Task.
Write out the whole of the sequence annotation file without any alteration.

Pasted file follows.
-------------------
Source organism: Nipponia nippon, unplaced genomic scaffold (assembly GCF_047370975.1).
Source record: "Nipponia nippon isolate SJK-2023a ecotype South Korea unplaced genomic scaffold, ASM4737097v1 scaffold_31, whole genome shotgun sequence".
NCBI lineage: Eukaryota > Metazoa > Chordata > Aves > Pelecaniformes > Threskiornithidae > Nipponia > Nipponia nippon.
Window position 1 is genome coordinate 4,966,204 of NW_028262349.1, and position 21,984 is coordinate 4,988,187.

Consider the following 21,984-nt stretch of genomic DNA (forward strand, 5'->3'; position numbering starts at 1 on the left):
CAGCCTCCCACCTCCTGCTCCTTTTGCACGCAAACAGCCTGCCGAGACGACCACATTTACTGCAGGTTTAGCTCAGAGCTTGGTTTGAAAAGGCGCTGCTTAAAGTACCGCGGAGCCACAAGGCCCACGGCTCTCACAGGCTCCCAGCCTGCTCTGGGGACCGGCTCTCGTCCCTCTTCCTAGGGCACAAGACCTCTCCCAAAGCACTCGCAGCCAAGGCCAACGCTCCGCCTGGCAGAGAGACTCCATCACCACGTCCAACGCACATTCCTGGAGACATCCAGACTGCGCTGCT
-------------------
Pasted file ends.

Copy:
Source organism: Nipponia nippon, unplaced genomic scaffold (assembly GCF_047370975.1).
Source record: "Nipponia nippon isolate SJK-2023a ecotype South Korea unplaced genomic scaffold, ASM4737097v1 scaffold_31, whole genome shotgun sequence".
NCBI lineage: Eukaryota > Metazoa > Chordata > Aves > Pelecaniformes > Threskiornithidae > Nipponia > Nipponia nippon.
Window position 1 is genome coordinate 4,966,204 of NW_028262349.1, and position 21,984 is coordinate 4,988,187.

Consider the following 21,984-nt stretch of genomic DNA (forward strand, 5'->3'; position numbering starts at 1 on the left):
CAGCCTCCCACCTCCTGCTCCTTTTGCACGCAAACAGCCTGCCGAGACGACCACATTTACTGCAGGTTTAGCTCAGAGCTTGGTTTGAAAAGGCGCTGCTTAAAGTACCGCGGAGCCACAAGGCCCACGGCTCTCACAGGCTCCCAGCCTGCTCTGGGGACCGGCTCTCGTCCCTCTTCCTAGGGCACAAGACCTCTCCCAAAGCACTCGCAGCCAAGGCCAACGCTCCGCCTGGCAGAGAGACTCCATCACCACGTCCAACGCACATTCCTGGAGACATCCAGACTGCGCTGCT